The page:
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Ravati S, Farid M. The Health Literacy of Adults in Alborz Province in Iran. JCHR. 2018; 7 (4) :222-230
URL: http://jhr.ssu.ac.ir/article-1-450-en.html
1- Department of Health, Alborz University of Medical Sciences, Karaj, Iran
2- Non-communicable Diseases Research Center, Alborz University of Medical Sciences, Karaj, Iran , malihefarid@yahoo.com
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The Health Literacy of Adults in Alborz Province in Iran
 
Seddigheh Ravati 1 , Malihe Farid 2*
 
  1.  Department of Health, Alborz University of Medical Sciences, Karaj, Iran
  2.  Non-communicable Diseases Research Center, Alborz University of Medical Sciences, Karaj, Iran
 
ARTICLE INFO   ABSTRACT
Original Article
Received: 18 Jun 2018
Accepted: 13 Nov 2018
   
Introduction: Health literacy is defined as the ability of an individual to acquire, interpret, and understand the basic information about health services and to use them. Health literacy is a strong predictor of health. Its low level is germane to health problems of people and society as well as economic costs. This study was designed to determine the level of health literacy considering socio-demographic factors in residents of Alborz province in 2015.
Methods: This is a cross-sectional study in which 465 people aged between 18 and 60 years old living in Alborz province were evaluated using two-stage random sampling technique (stratified and cluster sampling). In this study, Iranian Health Literacy Questionnaire (IHLQ) and socio-demographic Information Questionnaire were used to collect the required data. The data were analyzed using descriptive statistics as well as T-test, Mann-Whitney test, and Spearman correlation test using SPSS software.
Results: The mean age of participants was 36.57(±11.08) years old and 68.2% of them were female. 22.4% of people had adequate, 44.3% had a moderate, and 33.3% had a poor level of health literacy. Health literacy in all dimensions of IHLQ except individual empowerment and social empowerment was moderate. People's access to health information also was moderate. The T-test indicated that the health literacy score was significantly higher in the individuals with the educational level of diploma and higher (p= 0.000), in Persian people (p= 0.008), and in unemployed people (p= 0.006).
Conclusion: The high level of inadequate (moderate and poor) health literacy of 77.6% of the Alborz province population should be taken into consideration in health system policies to apply an effective strategy for  promoting  health literacy that results in better health status, regarding effective socio–demographic factors for each dimension of health literacy.
 
Keywords: Health Literacy, Adults, Iranian Health Literacy Questionnaire (IHLQ)
 
 

 
 
 
Corresponding Author:
Malihe Farid
How to cite this paper:
Ravati S, Farid M. The health literacy of adults in Alborz province in Iran. Journal of Community Health Research. 2018; 7(4): 222-230.
 

Introduction 

Health literacy is considered as the ability of an individual to acquire, interpret, and understand basic information about health and the use of health services. Health literacy includes a set of reading, listening, analyzing, decision-making skills, and the ability to apply these skills in health-related situations, and reflects the impact of this information on the incitement of individuals to accept or abstain from health measures and is not necessarily related to years of study or general reading ability of people (1). Health literacy addresses health concerns and dimensions. Individual and social factors, the individual's potential and skills affect their health literacy. In addition, it can be modified by education and its adequacy which is influenced by culture, language, and health-related situations (2).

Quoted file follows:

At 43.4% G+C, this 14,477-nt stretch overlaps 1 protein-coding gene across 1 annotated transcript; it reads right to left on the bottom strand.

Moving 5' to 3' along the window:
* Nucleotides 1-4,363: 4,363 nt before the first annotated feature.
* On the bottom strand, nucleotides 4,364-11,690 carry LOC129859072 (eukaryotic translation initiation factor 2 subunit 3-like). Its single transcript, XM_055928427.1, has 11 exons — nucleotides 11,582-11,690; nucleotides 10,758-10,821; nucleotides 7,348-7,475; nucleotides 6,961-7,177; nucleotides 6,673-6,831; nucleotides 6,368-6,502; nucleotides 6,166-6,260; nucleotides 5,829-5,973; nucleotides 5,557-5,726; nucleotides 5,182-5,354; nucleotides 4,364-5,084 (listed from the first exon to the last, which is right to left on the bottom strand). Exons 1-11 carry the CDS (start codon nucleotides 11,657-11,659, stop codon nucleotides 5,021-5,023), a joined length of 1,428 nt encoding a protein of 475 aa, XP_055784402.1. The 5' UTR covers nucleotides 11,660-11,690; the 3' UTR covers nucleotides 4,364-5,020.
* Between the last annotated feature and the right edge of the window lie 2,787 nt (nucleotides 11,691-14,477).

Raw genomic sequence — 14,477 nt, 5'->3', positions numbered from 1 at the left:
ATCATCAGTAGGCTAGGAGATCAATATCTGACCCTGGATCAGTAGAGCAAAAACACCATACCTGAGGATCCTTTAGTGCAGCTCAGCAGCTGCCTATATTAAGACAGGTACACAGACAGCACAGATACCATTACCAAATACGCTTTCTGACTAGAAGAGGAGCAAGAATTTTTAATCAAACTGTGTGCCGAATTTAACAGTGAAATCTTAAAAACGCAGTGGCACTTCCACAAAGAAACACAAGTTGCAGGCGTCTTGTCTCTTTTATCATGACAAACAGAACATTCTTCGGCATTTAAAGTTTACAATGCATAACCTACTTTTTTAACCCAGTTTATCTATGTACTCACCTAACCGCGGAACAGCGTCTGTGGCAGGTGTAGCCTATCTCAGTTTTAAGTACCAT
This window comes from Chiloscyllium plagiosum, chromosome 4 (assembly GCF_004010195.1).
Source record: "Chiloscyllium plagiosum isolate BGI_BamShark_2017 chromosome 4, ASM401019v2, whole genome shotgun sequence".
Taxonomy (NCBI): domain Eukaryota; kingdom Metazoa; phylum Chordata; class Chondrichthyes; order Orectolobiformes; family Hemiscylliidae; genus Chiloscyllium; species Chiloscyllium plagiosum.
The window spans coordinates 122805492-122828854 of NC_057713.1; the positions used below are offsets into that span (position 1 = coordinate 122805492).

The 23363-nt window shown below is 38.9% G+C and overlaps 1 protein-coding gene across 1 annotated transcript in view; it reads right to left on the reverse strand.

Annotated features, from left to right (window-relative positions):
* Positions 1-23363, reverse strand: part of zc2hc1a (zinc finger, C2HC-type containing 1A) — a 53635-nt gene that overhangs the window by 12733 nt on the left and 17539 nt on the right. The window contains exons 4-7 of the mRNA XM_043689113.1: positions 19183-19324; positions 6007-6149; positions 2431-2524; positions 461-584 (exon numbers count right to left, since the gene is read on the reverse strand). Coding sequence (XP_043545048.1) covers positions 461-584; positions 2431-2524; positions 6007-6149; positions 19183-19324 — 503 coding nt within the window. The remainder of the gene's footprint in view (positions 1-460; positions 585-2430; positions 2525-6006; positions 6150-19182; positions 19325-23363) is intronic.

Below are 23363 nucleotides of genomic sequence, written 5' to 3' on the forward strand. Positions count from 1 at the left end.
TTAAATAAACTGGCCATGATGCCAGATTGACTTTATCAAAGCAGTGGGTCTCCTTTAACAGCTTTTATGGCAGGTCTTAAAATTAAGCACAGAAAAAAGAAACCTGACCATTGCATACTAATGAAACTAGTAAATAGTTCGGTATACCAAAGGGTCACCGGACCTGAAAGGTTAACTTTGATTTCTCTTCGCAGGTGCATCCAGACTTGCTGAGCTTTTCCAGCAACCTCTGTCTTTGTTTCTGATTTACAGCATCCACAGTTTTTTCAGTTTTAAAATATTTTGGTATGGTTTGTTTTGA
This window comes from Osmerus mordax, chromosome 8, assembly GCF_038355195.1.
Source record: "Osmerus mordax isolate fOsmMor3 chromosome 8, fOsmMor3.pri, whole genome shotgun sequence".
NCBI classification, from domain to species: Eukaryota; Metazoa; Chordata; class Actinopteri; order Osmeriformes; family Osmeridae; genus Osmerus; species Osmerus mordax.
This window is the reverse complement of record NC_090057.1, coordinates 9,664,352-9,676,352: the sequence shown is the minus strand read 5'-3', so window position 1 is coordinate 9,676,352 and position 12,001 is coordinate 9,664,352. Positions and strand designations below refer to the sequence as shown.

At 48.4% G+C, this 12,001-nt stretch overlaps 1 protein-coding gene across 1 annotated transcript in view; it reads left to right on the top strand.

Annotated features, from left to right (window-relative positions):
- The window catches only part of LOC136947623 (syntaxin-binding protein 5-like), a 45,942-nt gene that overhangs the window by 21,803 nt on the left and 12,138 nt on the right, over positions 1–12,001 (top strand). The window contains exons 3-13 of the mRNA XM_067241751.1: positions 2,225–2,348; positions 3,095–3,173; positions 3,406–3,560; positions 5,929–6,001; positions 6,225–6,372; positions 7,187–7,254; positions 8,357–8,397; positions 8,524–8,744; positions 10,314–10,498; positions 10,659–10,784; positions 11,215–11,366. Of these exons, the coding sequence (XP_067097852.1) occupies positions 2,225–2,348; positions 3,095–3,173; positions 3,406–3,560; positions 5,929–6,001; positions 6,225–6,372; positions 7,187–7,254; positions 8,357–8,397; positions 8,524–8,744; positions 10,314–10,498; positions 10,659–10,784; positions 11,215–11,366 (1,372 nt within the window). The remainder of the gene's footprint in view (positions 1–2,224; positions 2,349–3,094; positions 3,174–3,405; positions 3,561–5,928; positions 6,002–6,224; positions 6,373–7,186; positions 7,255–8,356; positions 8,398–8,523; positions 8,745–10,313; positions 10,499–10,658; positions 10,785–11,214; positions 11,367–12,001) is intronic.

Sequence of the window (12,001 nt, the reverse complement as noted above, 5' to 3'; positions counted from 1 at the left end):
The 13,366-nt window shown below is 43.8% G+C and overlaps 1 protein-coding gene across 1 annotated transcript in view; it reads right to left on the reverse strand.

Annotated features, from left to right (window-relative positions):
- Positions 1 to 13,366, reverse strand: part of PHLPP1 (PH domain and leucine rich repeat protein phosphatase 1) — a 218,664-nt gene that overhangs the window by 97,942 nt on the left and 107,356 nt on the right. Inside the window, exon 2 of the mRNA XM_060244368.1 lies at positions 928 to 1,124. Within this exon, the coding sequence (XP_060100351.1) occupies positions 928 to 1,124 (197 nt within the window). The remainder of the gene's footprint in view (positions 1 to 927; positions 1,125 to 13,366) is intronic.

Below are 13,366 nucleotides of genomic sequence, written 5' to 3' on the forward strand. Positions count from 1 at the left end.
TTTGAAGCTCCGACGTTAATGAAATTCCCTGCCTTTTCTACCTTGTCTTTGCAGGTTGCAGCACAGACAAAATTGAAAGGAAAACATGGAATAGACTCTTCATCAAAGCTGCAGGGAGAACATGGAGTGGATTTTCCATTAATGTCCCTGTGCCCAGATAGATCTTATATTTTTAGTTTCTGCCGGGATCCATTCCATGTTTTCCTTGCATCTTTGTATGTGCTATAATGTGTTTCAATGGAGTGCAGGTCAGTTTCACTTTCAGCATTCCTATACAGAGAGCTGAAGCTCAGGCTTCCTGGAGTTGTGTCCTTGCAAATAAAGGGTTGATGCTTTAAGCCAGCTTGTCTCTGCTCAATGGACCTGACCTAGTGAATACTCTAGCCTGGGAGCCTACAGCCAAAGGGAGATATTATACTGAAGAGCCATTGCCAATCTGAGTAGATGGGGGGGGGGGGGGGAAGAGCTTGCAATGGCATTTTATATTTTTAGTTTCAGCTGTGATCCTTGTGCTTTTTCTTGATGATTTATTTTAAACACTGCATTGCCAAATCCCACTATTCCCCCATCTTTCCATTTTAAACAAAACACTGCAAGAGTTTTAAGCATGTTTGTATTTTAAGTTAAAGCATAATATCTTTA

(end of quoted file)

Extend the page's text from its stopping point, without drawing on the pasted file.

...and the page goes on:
World Health Organization (WHO) also considers health literacy as “social and cognitive skills that motivate and enable people to gain access to, understand and use knowledge to improve and maintain good health” (3). As researchers claim the role of health literacy in the health of community can be a stronger predictor of health compared to age, income, employment status, educational level, and race (1). Health literacy is strongly affected by age, education, culture, and access to resources. Health literacy requires basic literacy skills like math and also knowledge of health issues (3). Because of rapid development of health science, even people with advanced literacy skills can be suffered from health information (4). Health literacy can be applied to empower individuals and communities (5). Studies conducted all over the world indicate that people do not enjoy a good command of health literacy (1). A systematic review showed that Iranian health literacy was inadequate and borderline (6). A survey in five provinces of Iran using Test of Functional Health Literacy in Adults (TOFHLA) also reported that 56.6% of the individuals had inadequate health literacy (2). The European health literacy survey (HLS-EU) conducted in eight countries, showed that 59% of people have insufficient and limited health literacy (7). Lower levels of health literacy will increase the probability of experiencing negative health outcomes to 1.5 to 3 times. Regarding other consequences of lower literacy and lower health literacy; lower income and lower social participation can be mentioned that can in turn be in combination with lower health and quality of life (8). The results of diverse studies indicate the significant relationship between health literacy and healthy behavior (9-11).
Lower health literacy also has a high economic impact on society and imposes a large number of additional costs on health systems (12, 13).  Considering the viewpoint of health professionals, the health literacy approach should be organized in such a way as to ensure that their health messages, programs, services, and policies can be delivered to and implemented by target audiences and it is not exaggerated to claim that the end result of health education and communication is to increase the level of health literacy (14). Unfortunately, in our country, the most frequent studies in this field have been conducted using the TOFHLA questionnaire, and have assessed health literacy in the clinical and therapeutic point of view than from health point of view (15). Increasing the level of health literacy is surely effective in improving the life expectancy, the health of individuals and benefiting from services. Health literacy assessment should be considered in the health system's plans and policies to reflect the level of health literacy and the proper application of the health care system.